By Paul Jongas, BosNewsLife Special Correspondent reporting from Nigeria

Nigerian army has come under pressure to step up security following more killings by suspected members of Boko Haram.

LAGOS, NIGERIA (BosNewsLife)– The government of Nigeria’s northeastern Yobe state said Sunday, July 7, it had closed down all secondary schools after suspected Islamist extremists killed dozens of Christian and Muslim students as well as teachers  in a boarding school.

Officials said some 42 people, many of them youngsters, were killed in the gun and bomb attack by militants of Boko Haram, which translates as ‘Western Education is a Sin’.

The attack early Saturday, July 6, in the Mamudo district saw assailants round up students and staff in a dormitory of the Government Secondary School before throwing explosives inside and opening fire, said Haliru Aliyu of Potiskum General Hospital, quoting witnesses who escaped.

A teacher in the school, Ibrahim Abdu, told reporters that his colleague Mohammed Musa, an English language teacher, was among those who died after he was shot in the chest. Student Musa Hassan said his four fingers of his right hand were blown off when he tried to ward off a gunshot.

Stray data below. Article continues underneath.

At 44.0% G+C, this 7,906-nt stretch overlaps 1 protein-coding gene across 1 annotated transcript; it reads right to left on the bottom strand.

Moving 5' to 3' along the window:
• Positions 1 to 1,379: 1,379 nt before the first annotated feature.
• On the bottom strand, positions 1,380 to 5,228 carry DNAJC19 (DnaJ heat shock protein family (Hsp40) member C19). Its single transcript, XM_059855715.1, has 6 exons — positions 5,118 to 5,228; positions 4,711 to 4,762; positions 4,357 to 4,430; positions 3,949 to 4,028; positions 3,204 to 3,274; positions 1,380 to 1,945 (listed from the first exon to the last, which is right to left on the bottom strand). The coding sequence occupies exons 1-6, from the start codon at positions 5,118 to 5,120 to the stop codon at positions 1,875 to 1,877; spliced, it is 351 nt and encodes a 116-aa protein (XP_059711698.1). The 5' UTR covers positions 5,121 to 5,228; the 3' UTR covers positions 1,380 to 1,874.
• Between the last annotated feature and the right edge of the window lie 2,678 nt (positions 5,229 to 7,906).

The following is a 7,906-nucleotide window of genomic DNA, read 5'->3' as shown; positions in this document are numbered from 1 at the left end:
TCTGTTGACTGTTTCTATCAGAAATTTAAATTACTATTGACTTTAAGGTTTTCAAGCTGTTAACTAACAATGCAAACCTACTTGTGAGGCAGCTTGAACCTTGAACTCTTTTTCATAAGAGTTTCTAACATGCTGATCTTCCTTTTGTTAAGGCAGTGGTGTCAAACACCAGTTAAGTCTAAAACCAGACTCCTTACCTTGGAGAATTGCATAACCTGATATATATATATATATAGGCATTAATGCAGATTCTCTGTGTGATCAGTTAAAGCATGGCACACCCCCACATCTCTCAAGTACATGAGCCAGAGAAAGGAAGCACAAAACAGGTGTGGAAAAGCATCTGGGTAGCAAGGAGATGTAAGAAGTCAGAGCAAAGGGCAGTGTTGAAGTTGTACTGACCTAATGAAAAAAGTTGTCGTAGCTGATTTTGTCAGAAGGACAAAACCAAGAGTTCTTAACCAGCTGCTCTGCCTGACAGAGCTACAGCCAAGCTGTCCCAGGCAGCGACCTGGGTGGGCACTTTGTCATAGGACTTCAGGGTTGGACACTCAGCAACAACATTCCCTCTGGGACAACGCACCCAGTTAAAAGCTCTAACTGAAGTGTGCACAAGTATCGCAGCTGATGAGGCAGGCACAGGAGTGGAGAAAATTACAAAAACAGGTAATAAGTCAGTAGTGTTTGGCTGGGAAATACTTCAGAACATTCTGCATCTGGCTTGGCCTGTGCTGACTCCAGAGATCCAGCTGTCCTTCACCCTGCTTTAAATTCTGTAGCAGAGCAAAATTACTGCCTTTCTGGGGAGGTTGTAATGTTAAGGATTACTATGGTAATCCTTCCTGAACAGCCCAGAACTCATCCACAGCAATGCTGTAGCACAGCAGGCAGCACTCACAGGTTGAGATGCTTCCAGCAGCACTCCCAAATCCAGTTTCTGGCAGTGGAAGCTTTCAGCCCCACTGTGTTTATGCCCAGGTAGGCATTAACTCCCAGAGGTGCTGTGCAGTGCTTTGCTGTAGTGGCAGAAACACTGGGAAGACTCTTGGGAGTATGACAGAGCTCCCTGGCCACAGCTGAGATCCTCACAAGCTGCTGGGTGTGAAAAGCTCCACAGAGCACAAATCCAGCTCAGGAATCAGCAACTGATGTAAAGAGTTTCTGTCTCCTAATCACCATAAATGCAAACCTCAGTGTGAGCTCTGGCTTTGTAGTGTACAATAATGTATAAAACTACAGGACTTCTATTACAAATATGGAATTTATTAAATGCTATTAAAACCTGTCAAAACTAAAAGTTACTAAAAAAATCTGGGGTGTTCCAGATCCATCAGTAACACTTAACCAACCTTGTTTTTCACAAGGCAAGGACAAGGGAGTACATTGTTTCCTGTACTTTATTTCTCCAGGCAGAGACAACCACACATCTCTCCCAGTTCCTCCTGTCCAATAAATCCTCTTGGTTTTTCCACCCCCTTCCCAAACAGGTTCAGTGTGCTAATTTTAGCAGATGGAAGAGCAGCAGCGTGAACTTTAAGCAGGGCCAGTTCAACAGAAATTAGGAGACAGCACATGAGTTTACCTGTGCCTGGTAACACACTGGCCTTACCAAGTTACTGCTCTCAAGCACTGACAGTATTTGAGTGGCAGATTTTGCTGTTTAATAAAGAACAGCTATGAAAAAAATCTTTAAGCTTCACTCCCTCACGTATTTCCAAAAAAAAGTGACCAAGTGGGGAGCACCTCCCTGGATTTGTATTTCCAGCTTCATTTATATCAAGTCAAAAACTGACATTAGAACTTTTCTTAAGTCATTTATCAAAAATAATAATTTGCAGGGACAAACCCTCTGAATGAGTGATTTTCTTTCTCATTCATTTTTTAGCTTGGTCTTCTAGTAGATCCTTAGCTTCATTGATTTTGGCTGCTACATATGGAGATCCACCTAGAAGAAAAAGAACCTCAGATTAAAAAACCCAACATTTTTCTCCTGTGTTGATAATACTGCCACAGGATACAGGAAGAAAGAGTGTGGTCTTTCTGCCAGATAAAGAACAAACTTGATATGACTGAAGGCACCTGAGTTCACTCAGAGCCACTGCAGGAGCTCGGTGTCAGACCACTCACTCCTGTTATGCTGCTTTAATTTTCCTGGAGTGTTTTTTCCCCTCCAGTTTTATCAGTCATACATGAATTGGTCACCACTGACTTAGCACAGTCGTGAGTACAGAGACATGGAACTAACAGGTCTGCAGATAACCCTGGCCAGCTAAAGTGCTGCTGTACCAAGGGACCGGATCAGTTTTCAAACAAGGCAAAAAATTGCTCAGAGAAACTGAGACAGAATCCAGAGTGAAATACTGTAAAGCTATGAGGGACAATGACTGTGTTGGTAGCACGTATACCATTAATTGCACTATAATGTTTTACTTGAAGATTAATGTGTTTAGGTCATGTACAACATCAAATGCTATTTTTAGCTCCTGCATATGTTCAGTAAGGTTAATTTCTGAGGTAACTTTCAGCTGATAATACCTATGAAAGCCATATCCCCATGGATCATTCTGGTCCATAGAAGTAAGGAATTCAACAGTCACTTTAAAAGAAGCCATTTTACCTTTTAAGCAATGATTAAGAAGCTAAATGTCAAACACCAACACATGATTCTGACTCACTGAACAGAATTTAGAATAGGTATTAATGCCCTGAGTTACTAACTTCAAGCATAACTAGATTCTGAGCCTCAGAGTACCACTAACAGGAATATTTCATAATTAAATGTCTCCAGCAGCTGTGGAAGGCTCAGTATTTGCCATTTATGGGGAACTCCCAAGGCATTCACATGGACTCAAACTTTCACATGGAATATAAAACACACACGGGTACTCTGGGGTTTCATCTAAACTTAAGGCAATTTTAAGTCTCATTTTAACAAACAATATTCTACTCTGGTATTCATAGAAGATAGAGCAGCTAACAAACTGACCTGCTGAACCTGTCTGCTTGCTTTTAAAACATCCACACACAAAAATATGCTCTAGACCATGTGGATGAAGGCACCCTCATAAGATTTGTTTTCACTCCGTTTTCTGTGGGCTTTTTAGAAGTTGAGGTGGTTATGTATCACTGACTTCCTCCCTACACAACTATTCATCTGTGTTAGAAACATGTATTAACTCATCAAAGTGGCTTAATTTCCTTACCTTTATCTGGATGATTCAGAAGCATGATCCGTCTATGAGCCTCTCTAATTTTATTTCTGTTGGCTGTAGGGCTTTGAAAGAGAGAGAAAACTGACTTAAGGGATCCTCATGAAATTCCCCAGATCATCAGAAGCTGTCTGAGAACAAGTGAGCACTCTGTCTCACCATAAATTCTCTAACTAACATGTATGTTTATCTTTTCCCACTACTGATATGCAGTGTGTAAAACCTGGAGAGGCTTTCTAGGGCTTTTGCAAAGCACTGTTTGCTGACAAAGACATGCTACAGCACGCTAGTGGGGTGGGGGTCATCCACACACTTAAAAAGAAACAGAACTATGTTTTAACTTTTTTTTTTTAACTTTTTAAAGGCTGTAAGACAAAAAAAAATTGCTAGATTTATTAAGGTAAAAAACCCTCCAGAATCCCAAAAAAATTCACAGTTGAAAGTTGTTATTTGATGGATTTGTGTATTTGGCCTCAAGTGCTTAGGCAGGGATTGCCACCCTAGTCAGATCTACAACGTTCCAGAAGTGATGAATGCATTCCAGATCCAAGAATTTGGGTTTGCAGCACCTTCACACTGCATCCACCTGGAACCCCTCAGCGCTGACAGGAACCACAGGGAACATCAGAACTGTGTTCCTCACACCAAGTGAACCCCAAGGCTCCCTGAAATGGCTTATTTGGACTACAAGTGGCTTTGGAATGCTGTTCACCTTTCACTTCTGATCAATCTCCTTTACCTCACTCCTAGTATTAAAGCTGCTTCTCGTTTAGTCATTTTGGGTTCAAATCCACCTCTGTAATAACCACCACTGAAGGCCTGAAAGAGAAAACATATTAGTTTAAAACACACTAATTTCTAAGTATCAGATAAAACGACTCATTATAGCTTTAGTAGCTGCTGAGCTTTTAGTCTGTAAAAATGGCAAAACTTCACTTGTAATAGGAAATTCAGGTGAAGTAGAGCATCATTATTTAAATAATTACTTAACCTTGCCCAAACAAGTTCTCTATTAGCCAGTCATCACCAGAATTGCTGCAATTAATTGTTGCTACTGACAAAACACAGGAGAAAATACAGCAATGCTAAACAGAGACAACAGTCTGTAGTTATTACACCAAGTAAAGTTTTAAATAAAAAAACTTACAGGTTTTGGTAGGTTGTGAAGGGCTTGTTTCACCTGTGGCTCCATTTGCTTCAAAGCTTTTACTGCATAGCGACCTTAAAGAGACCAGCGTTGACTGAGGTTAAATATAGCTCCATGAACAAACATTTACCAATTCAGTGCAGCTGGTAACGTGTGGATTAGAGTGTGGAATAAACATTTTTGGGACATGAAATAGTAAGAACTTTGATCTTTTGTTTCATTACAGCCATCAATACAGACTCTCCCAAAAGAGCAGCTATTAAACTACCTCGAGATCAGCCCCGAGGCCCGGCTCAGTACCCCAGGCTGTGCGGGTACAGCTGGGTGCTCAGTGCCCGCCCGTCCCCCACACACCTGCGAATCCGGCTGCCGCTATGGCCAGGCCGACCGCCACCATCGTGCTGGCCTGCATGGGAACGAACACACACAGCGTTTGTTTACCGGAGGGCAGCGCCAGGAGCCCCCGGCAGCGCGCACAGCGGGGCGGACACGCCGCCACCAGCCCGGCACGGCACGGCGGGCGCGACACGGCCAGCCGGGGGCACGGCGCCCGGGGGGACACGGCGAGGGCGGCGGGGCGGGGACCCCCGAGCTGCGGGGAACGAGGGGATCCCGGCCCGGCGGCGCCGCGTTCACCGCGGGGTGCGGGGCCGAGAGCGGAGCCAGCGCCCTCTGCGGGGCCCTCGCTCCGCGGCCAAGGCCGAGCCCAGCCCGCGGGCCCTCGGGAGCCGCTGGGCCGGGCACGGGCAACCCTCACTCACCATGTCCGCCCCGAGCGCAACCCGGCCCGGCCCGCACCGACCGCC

“When I woke up, someone was pointing a gun at me,” the 15-year-old told reporters.


It was the third school attack in the region in recent weeks and the deadliest since President Goodluck Jonathan declared a state of emergency in Borno, Yobe and Adamawa states on May 14.

Boko Haram had earlier warned Christians to leave the region and urged Muslims to move in and join them in their battle to carve out a strict Islamic state in Nigeria.

The European Union condemned the Yobe school attack, calling it a “horrific murder by terrorists.”

It was not immediately clear what prompted the attack, but residents said they believe it was in revenge for the killing of Boko Haram members during a military raid in the town of Dogon Kuka earlier in the week.


Violence linked to the Boko Haram militants killed an estimated 3,600 people since 2009, including Christians.

Yet, killings have also been linked to government security forces who have come under criticism for alleged abuses.

Amid the violence the government said Yobe state governor Ibrahim Gaidam has “directed that all secondary schools in the state be closed down from Monday 8th July 2013 until a new academic session begins in September.”

Churches in especially northern states with large Muslim populations have urged President Jonathan to improve security around Christian sites, including schools and church buildings, amid rising Islamic extremism.

(BosNewsLife, the first truly independent news agency covering persecuted Christians, is ‘Breaking the News for Compassionate Professionals’ since 2004).

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